Wright, Frank Lloyd, Houses2018-06-14T19:55:31+00:00

Frank Lloyd Wright Houses

Frank Lloyd Wright (1867–1959), the American architect famous for his Prairie Style, designed—or at least is credited with designing—four houses in Mississippi. Two of the houses were totally destroyed by hurricanes, while two have been restored.

The first bungalow in Ocean Springs (1890) was designed for Wright’s employer and mentor, Louis Sullivan. Sullivan wanted a summer home next door to his friends, Helen and James Charnley, who transferred some of their land to him in exchange for house plans. While there are conflicting accounts regarding who designed both the Sullivan and Charnley properties, the general thought is that Wright, who was a junior architect in the firm of Sullivan and Adler, did the drafting for both Ocean Springs properties.

The Sullivan house was a traditional dogtrot house, with bedrooms on either side of a central living room and a porch across the front, facing Davis Bayou. The stable, demolished in 1942, was a smaller version of the main house. Some renovations throughout the years altered the main structure, but a full restoration in the 1980s brought the bungalow back to its original state. On 30 August 2005, however, Hurricane Katrina destroyed the main house, leaving only a chimney.

The three James Charnley buildings next door (1890) included a main bungalow, a guesthouse, and a stable cottage. The bungalow was similar in plan to Sullivan’s, though larger and more detailed. The guesthouse and stable cottage repeated the octagonal detailing found in each corner of the main bungalow. Hurricane Katrina knocked the Charnley bungalow off its foundation, caved in part of the roof, and destroyed the porch and front doors. The Mississippi Department of Archives and History, the Mississippi Department of Marine Resources, the Mississippi Heritage Trust, and the City of Ocean Springs have worked together to restore the house, which the State of Mississippi purchased for $1.4 million in 2011. In 2014 it received the Mississippi Heritage Trust’s Heritage Award for Preservation Education and the Trustees Award for Exemplary Restoration of a Mississippi Landmark, and it opened to the public in September 2015.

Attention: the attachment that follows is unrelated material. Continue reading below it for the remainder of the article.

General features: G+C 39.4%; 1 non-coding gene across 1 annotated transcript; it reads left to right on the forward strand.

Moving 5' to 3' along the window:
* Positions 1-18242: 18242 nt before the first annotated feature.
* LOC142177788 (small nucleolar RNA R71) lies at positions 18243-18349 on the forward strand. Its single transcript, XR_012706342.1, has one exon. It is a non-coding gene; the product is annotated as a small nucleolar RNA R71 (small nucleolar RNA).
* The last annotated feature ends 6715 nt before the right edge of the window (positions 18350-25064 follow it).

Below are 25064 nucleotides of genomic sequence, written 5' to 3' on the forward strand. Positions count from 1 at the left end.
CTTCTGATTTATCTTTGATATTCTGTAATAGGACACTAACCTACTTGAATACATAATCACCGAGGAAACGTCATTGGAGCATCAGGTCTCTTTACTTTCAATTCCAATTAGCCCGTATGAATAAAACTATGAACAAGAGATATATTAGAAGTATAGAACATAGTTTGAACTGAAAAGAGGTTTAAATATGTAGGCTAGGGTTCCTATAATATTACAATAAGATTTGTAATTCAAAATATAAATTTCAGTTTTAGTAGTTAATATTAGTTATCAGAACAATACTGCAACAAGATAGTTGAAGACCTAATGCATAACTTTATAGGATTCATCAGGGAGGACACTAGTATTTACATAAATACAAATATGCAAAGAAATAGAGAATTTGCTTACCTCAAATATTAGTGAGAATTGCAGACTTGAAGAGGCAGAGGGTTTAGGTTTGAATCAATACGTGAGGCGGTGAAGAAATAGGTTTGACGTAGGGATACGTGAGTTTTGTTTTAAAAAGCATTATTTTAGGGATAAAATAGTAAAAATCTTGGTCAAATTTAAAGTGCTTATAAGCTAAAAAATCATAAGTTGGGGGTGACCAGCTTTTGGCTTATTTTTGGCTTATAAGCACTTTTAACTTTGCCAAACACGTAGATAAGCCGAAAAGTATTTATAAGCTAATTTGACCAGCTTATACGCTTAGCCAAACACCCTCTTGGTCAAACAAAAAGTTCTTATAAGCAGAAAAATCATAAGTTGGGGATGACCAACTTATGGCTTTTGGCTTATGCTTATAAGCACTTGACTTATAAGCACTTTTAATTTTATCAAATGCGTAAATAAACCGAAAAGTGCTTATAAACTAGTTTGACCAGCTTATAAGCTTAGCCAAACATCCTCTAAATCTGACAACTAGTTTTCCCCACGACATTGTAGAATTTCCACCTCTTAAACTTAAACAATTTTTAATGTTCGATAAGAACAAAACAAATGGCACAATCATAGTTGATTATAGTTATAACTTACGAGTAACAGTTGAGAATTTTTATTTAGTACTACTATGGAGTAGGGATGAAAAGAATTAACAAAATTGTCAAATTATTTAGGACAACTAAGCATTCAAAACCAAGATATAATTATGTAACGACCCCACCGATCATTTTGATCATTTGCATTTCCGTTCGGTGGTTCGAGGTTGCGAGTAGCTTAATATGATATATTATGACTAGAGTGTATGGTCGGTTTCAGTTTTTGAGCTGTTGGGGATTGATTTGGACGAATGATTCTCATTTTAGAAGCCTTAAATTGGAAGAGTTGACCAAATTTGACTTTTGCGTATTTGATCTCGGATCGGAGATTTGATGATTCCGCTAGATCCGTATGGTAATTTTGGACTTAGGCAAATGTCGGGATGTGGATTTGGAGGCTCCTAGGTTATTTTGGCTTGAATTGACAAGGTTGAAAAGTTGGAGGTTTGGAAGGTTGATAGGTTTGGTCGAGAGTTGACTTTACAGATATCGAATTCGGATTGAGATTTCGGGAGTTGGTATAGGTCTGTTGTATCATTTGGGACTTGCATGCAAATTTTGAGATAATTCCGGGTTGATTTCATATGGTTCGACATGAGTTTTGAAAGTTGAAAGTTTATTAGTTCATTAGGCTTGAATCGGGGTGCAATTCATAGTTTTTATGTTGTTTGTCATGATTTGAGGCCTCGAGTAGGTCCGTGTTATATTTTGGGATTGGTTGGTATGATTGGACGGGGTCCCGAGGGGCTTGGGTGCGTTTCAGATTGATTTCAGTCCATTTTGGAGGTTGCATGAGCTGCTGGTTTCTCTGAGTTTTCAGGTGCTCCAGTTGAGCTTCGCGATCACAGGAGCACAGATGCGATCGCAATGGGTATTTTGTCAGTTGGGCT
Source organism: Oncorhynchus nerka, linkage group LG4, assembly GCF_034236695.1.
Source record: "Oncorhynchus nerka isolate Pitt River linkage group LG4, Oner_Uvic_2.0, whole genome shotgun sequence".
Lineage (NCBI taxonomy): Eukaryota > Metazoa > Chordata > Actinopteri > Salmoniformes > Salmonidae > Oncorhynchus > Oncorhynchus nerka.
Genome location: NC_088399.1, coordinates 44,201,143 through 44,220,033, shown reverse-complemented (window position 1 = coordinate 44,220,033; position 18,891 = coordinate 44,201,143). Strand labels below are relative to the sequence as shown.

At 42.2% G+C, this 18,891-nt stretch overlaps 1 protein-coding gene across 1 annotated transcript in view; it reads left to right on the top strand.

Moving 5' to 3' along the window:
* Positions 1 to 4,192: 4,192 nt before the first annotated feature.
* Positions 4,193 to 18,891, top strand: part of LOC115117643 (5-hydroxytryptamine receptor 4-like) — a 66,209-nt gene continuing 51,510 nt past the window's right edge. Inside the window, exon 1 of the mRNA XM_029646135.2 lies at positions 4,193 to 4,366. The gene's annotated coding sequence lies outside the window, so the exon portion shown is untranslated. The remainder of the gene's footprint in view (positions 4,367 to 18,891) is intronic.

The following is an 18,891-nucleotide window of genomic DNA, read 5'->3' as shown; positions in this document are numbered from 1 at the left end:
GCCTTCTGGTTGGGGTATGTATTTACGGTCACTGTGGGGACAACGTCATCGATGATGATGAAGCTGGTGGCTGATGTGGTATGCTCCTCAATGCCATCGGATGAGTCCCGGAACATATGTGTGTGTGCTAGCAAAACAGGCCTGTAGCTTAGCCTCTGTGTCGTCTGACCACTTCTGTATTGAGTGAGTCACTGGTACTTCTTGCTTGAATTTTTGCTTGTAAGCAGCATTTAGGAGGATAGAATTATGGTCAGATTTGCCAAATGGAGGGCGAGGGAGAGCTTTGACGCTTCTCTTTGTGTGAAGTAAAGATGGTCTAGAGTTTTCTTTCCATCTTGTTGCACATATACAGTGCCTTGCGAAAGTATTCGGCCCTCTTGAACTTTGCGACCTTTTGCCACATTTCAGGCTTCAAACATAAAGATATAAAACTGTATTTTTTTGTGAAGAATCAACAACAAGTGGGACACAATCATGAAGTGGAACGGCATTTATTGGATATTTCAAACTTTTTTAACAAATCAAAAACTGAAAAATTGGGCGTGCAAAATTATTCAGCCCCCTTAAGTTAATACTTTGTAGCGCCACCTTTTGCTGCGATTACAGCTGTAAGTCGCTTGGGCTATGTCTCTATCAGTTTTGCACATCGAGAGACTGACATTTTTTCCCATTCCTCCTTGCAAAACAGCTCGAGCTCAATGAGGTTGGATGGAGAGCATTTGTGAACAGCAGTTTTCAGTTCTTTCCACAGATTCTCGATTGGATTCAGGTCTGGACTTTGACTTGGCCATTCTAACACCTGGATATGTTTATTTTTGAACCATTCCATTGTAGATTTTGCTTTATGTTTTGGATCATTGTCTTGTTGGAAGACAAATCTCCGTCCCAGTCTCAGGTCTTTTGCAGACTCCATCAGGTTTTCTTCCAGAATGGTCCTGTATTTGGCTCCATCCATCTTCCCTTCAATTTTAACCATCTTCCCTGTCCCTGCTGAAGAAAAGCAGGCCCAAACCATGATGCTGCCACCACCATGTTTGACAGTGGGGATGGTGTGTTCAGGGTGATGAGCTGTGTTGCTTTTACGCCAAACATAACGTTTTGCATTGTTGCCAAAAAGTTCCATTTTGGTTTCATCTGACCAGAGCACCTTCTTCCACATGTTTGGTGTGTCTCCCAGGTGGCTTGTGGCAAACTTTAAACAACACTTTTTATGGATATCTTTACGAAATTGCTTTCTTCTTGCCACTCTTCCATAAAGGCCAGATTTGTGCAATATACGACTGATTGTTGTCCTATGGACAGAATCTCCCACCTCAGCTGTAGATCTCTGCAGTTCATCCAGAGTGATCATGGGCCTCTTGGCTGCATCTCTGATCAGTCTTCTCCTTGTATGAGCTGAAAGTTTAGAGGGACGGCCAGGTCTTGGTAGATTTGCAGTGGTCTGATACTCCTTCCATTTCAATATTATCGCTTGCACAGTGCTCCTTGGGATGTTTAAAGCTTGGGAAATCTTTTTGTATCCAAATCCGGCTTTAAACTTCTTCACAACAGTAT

The J. Willis Hughes Residence, also known as Fountainhead, was built in 1948 and is located in Jackson’s Woodland Hills neighborhood. By 1948 Wright’s work had evolved into the recognizable modern style for which he was known, and Fountainhead has many Wright hallmarks. The building features concrete walls, a slab floor, and cypress paneling throughout the interior. Its most distinctive feature, aside from its angles and copper roof partially hidden below street level, is the bedroom wing, which ends with a wall of windows looking out onto the fountain that cascades into the wading pool below. After falling into disrepair, the house was entirely restored by Jackson architect Robert Parker Adams, and since 1980 it has been listed on the National Register of Historic Places.

The last Wright-designed house in Mississippi was the Welbie L. Fuller residence in Pass Christian (1951). This large, modern house had many unusual features, such as a post-and-panel structure and exposed asbestos panels for walls and ceilings. It also featured heart pine floors on two of the three floors, copper flashing, and Wright-designed furnishings throughout. On 17 August 1969 Hurricane Camille demolished the structure.

Further Reading

  • “Charnley-Norwood House to Open for Tours” (2 September 2015), http://www.dmr.ms.gov/index.php/news-a-events/recent-news/826–15–59-mms
  • Michael Martinez and Blair Kamin, Chicago Tribune (8 September 2005)
  • Mississippi Heritage Trust website, www.mississippiheritage.com
  • William Allin Storrer, The Architecture of Frank Lloyd Wright: A Complete Catalog (1979)
  • William Allin Storrer, The Frank Lloyd Wright Companion (1993)

Citation Information

The following information is provided for citations.

  • Article Title Frank Lloyd Wright Houses
  • Author
  • Website Name Mississippi Encyclopedia
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  • Access Date December 11, 2018
  • Publisher Center for Study of Southern Culture
  • Original Published Date
  • Date of Last Update June 14, 2018